So what's the difference between the two, and which deserves your vote? The answer is easy: ranked-choice voting.
Both improve on our existing system of first-past-the-post plurality elections. But ranked-choice voting, or RCV, is superior for simple reasons: It makes more realistic assumptions about how voters and candidates behave. It assumes voters have meaningful preferences among their candidates, and that campaigns are strategic.
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A one-bedroom, one-bath apartment totaling 460 square foot will run you $1,950 on Capitol Hill.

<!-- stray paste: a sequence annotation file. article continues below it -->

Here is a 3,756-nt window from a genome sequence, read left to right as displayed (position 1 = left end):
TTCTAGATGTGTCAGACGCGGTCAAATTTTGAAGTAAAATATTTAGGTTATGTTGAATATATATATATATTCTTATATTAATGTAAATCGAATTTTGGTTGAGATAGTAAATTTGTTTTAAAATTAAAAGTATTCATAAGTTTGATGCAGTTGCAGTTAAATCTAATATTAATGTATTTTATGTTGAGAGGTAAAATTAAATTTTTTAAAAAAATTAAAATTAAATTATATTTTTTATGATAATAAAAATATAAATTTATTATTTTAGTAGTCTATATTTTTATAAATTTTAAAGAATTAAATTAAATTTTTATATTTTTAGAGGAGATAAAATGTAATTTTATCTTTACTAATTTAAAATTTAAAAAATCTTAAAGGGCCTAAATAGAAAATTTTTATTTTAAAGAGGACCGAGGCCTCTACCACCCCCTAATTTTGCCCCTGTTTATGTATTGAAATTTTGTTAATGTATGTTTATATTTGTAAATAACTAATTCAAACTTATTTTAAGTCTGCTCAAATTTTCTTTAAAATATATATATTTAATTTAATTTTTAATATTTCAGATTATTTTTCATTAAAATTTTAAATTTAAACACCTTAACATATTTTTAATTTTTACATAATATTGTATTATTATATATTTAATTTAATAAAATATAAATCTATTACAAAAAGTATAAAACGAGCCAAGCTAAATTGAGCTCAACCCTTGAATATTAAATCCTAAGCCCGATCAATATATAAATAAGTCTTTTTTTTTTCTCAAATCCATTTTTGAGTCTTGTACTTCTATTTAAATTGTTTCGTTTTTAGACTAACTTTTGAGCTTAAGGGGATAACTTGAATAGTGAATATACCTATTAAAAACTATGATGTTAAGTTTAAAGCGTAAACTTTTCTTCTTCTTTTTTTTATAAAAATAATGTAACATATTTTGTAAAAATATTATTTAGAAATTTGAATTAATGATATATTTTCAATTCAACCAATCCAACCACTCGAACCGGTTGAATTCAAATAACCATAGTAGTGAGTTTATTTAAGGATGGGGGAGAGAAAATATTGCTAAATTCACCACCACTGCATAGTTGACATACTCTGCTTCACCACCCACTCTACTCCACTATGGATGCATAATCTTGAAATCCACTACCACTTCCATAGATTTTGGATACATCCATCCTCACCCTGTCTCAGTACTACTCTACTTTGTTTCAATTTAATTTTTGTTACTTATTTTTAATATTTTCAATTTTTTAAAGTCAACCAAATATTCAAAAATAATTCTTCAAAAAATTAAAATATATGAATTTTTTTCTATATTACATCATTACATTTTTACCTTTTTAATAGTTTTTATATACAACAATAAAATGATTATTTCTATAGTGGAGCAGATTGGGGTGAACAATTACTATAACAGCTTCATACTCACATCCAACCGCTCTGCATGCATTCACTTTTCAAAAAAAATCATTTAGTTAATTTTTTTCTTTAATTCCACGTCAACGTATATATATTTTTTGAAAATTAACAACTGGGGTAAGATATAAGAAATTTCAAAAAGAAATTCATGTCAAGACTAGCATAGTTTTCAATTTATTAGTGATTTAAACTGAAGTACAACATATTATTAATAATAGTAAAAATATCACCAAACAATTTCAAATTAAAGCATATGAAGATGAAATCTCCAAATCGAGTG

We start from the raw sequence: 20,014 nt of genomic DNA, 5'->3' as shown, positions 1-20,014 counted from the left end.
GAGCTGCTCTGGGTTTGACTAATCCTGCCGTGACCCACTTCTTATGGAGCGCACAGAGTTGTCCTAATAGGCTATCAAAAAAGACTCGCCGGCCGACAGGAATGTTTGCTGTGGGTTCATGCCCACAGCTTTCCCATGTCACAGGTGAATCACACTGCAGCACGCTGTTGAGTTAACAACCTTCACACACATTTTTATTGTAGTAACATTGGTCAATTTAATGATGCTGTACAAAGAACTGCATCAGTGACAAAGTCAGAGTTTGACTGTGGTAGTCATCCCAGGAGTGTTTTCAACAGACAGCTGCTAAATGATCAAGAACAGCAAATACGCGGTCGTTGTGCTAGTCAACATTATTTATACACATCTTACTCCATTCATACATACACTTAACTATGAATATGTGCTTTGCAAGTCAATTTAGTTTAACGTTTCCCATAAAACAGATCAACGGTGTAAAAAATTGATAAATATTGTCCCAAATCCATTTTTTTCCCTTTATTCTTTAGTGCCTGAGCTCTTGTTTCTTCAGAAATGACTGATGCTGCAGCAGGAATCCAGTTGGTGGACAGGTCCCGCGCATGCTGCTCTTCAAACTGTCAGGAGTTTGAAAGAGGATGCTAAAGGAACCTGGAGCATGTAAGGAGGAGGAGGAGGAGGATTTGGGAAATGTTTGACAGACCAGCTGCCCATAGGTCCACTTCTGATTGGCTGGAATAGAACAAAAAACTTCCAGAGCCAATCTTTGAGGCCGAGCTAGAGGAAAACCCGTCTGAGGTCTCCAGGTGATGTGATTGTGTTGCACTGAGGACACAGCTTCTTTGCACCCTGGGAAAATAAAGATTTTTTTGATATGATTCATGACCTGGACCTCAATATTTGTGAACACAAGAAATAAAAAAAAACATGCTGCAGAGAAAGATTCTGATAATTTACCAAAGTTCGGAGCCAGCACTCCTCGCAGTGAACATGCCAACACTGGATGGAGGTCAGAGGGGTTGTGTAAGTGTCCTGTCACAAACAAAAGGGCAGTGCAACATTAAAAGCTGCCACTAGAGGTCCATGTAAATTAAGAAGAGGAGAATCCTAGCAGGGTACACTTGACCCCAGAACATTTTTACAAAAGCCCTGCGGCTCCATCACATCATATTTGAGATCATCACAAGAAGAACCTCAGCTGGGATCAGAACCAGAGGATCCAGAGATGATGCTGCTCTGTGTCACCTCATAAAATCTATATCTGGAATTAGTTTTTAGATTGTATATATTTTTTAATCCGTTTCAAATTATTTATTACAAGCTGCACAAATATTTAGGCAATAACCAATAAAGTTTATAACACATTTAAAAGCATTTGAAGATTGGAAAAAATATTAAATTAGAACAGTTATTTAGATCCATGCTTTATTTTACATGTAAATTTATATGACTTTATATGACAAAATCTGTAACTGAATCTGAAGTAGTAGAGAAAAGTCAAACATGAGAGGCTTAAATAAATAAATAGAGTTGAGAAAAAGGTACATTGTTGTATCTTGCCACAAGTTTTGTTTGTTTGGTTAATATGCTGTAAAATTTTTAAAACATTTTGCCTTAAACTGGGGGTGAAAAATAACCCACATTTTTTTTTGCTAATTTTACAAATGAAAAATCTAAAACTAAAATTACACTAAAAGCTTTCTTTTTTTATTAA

You've surely heard the old line, "The best Congress money can buy." Typically, it's said sardonically. In the classic formulation, it's not your money doing the buying. It's special interests and lobbyists forking over the dough. In exchange, they get the best Congress they can buy – for them.
But what if it were your money? How much should you, the taxpayers, be willing to pay? If you want a Congress that works for you, can you get it on the cheap?